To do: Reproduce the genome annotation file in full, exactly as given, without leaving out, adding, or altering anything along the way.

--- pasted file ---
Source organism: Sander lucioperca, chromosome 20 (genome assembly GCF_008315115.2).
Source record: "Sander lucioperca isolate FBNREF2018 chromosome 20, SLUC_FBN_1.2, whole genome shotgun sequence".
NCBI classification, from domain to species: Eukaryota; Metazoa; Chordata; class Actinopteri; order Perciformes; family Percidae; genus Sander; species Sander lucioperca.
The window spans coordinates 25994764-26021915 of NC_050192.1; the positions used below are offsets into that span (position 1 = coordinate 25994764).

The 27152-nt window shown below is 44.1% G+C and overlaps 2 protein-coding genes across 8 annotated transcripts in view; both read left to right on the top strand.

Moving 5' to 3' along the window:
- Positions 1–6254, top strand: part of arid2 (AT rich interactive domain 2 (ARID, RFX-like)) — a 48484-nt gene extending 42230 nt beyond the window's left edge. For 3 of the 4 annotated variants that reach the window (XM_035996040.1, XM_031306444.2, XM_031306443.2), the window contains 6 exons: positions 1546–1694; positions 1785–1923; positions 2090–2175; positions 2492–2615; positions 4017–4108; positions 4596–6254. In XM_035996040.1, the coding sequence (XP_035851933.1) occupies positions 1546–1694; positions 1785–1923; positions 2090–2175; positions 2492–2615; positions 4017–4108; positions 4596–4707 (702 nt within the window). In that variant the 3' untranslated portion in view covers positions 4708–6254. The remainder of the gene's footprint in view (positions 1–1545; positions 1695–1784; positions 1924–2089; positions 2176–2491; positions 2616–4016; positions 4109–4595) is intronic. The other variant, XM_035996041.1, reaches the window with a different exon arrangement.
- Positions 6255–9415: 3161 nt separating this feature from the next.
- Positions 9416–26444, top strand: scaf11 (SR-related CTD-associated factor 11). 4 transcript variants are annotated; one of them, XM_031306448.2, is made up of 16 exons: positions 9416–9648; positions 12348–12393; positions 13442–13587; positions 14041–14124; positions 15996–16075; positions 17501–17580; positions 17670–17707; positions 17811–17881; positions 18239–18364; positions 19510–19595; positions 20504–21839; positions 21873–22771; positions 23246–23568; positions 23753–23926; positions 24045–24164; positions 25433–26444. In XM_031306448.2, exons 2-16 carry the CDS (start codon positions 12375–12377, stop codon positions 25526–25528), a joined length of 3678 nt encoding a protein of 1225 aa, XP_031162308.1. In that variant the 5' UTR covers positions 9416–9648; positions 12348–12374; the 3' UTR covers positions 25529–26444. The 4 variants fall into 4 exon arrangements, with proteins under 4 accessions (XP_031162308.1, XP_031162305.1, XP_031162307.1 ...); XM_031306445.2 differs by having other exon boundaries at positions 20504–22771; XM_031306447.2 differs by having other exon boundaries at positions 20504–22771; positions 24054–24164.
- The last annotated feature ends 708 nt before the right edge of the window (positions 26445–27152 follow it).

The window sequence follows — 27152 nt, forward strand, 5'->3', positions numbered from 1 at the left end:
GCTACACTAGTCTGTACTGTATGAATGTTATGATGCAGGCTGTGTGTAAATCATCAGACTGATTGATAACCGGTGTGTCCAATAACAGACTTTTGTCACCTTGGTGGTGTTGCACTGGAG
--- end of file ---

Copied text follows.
Source organism: Sander lucioperca, chromosome 20 (genome assembly GCF_008315115.2).
Source record: "Sander lucioperca isolate FBNREF2018 chromosome 20, SLUC_FBN_1.2, whole genome shotgun sequence".
NCBI classification, from domain to species: Eukaryota; Metazoa; Chordata; class Actinopteri; order Perciformes; family Percidae; genus Sander; species Sander lucioperca.
The window spans coordinates 25994764-26021915 of NC_050192.1; the positions used below are offsets into that span (position 1 = coordinate 25994764).

The 27152-nt window shown below is 44.1% G+C and overlaps 2 protein-coding genes across 8 annotated transcripts in view; both read left to right on the top strand.

Moving 5' to 3' along the window:
- Positions 1–6254, top strand: part of arid2 (AT rich interactive domain 2 (ARID, RFX-like)) — a 48484-nt gene extending 42230 nt beyond the window's left edge. For 3 of the 4 annotated variants that reach the window (XM_035996040.1, XM_031306444.2, XM_031306443.2), the window contains 6 exons: positions 1546–1694; positions 1785–1923; positions 2090–2175; positions 2492–2615; positions 4017–4108; positions 4596–6254. In XM_035996040.1, the coding sequence (XP_035851933.1) occupies positions 1546–1694; positions 1785–1923; positions 2090–2175; positions 2492–2615; positions 4017–4108; positions 4596–4707 (702 nt within the window). In that variant the 3' untranslated portion in view covers positions 4708–6254. The remainder of the gene's footprint in view (positions 1–1545; positions 1695–1784; positions 1924–2089; positions 2176–2491; positions 2616–4016; positions 4109–4595) is intronic. The other variant, XM_035996041.1, reaches the window with a different exon arrangement.
- Positions 6255–9415: 3161 nt separating this feature from the next.
- Positions 9416–26444, top strand: scaf11 (SR-related CTD-associated factor 11). 4 transcript variants are annotated; one of them, XM_031306448.2, is made up of 16 exons: positions 9416–9648; positions 12348–12393; positions 13442–13587; positions 14041–14124; positions 15996–16075; positions 17501–17580; positions 17670–17707; positions 17811–17881; positions 18239–18364; positions 19510–19595; positions 20504–21839; positions 21873–22771; positions 23246–23568; positions 23753–23926; positions 24045–24164; positions 25433–26444. In XM_031306448.2, exons 2-16 carry the CDS (start codon positions 12375–12377, stop codon positions 25526–25528), a joined length of 3678 nt encoding a protein of 1225 aa, XP_031162308.1. In that variant the 5' UTR covers positions 9416–9648; positions 12348–12374; the 3' UTR covers positions 25529–26444. The 4 variants fall into 4 exon arrangements, with proteins under 4 accessions (XP_031162308.1, XP_031162305.1, XP_031162307.1 ...); XM_031306445.2 differs by having other exon boundaries at positions 20504–22771; XM_031306447.2 differs by having other exon boundaries at positions 20504–22771; positions 24054–24164.
- The last annotated feature ends 708 nt before the right edge of the window (positions 26445–27152 follow it).

The window sequence follows — 27152 nt, forward strand, 5'->3', positions numbered from 1 at the left end:
GCTACACTAGTCTGTACTGTATGAATGTTATGATGCAGGCTGTGTGTAAATCATCAGACTGATTGATAACCGGTGTGTCCAATAACAGACTTTTGTCACCTTGGTGGTGTTGCACTGGAG